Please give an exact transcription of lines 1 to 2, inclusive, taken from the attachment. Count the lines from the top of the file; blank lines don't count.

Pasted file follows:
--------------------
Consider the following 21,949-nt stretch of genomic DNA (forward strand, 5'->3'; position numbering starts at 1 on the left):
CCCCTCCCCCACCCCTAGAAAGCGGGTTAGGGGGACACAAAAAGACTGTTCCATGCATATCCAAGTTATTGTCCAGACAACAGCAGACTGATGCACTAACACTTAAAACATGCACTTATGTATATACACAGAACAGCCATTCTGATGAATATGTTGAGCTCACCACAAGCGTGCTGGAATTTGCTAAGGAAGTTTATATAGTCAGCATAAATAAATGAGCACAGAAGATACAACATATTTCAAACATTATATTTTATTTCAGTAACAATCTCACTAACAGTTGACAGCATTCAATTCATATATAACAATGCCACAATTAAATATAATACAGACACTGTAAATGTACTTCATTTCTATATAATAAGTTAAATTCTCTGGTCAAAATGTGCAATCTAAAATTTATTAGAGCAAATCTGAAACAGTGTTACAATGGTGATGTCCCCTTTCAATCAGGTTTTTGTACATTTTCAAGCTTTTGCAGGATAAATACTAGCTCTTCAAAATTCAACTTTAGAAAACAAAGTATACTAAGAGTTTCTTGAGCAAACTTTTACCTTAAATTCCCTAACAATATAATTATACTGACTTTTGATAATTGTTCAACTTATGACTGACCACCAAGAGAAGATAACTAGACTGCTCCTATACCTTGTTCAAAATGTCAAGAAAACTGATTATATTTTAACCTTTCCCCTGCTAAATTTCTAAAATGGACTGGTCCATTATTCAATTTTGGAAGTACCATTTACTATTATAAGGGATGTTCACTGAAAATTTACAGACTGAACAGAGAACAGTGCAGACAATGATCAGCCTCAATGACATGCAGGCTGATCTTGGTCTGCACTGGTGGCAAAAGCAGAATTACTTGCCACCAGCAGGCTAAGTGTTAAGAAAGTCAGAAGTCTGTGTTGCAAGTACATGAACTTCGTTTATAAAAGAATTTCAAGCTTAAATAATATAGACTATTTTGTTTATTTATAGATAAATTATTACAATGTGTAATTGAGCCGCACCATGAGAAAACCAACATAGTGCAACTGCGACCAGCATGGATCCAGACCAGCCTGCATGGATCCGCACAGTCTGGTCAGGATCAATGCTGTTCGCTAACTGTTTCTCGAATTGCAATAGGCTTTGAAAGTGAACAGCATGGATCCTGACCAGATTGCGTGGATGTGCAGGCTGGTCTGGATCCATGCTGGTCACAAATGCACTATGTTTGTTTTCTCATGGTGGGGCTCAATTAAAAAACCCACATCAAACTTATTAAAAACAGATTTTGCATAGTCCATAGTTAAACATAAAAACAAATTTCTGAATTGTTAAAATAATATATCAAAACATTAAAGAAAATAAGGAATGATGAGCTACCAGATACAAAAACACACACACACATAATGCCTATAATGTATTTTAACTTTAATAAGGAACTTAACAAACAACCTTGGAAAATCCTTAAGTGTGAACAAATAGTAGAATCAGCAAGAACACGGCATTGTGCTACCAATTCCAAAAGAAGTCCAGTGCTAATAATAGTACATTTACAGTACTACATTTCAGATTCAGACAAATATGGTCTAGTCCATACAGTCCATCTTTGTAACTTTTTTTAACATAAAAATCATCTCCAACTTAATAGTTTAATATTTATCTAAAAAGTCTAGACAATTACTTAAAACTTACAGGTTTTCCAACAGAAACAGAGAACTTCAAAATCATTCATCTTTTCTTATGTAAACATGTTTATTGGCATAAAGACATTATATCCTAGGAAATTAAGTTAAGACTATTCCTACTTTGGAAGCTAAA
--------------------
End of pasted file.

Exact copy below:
Consider the following 21,949-nt stretch of genomic DNA (forward strand, 5'->3'; position numbering starts at 1 on the left):
CCCCTCCCCCACCCCTAGAAAGCGGGTTAGGGGGACACAAAAAGACTGTTCCATGCATATCCAAGTTATTGTCCAGACAACAGCAGACTGATGCACTAACACTTAAAACATGCACTTATGTATATACACAGAACAGCCATTCTGATGAATATGTTGAGCTCACCACAAGCGTGCTGGAATTTGCTAAGGAAGTTTATATAGTCAGCATAAATAAATGAGCACAGAAGATACAACATATTTCAAACATTATATTTTATTTCAGTAACAATCTCACTAACAGTTGACAGCATTCAATTCATATATAACAATGCCACAATTAAATATAATACAGACACTGTAAATGTACTTCATTTCTATATAATAAGTTAAATTCTCTGGTCAAAATGTGCAATCTAAAATTTATTAGAGCAAATCTGAAACAGTGTTACAATGGTGATGTCCCCTTTCAATCAGGTTTTTGTACATTTTCAAGCTTTTGCAGGATAAATACTAGCTCTTCAAAATTCAACTTTAGAAAACAAAGTATACTAAGAGTTTCTTGAGCAAACTTTTACCTTAAATTCCCTAACAATATAATTATACTGACTTTTGATAATTGTTCAACTTATGACTGACCACCAAGAGAAGATAACTAGACTGCTCCTATACCTTGTTCAAAATGTCAAGAAAACTGATTATATTTTAACCTTTCCCCTGCTAAATTTCTAAAATGGACTGGTCCATTATTCAATTTTGGAAGTACCATTTACTATTATAAGGGATGTTCACTGAAAATTTACAGACTGAACAGAGAACAGTGCAGACAATGATCAGCCTCAATGACATGCAGGCTGATCTTGGTCTGCACTGGTGGCAAAAGCAGAATTACTTGCCACCAGCAGGCTAAGTGTTAAGAAAGTCAGAAGTCTGTGTTGCAAGTACATGAACTTCGTTTATAAAAGAATTTCAAGCTTAAATAATATAGACTATTTTGTTTATTTATAGATAAATTATTACAATGTGTAATTGAGCCGCACCATGAGAAAACCAACATAGTGCAACTGCGACCAGCATGGATCCAGACCAGCCTGCATGGATCCGCACAGTCTGGTCAGGATCAATGCTGTTCGCTAACTGTTTCTCGAATTGCAATAGGCTTTGAAAGTGAACAGCATGGATCCTGACCAGATTGCGTGGATGTGCAGGCTGGTCTGGATCCATGCTGGTCACAAATGCACTATGTTTGTTTTCTCATGGTGGGGCTCAATTAAAAAACCCACATCAAACTTATTAAAAACAGATTTTGCATAGTCCATAGTTAAACATAAAAACAAATTTCTGAATTGTTAAAATAATATATCAAAACATTAAAGAAAATAAGGAATGATGAGCTACCAGATACAAAAACACACACACACATAATGCCTATAATGTATTTTAACTTTAATAAGGAACTTAACAAACAACCTTGGAAAATCCTTAAGTGTGAACAAATAGTAGAATCAGCAAGAACACGGCATTGTGCTACCAATTCCAAAAGAAGTCCAGTGCTAATAATAGTACATTTACAGTACTACATTTCAGATTCAGACAAATATGGTCTAGTCCATACAGTCCATCTTTGTAACTTTTTTTAACATAAAAATCATCTCCAACTTAATAGTTTAATATTTATCTAAAAAGTCTAGACAATTACTTAAAACTTACAGGTTTTCCAACAGAAACAGAGAACTTCAAAATCATTCATCTTTTCTTATGTAAACATGTTTATTGGCATAAAGACATTATATCCTAGGAAATTAAGTTAAGACTATTCCTACTTTGGAAGCTAAA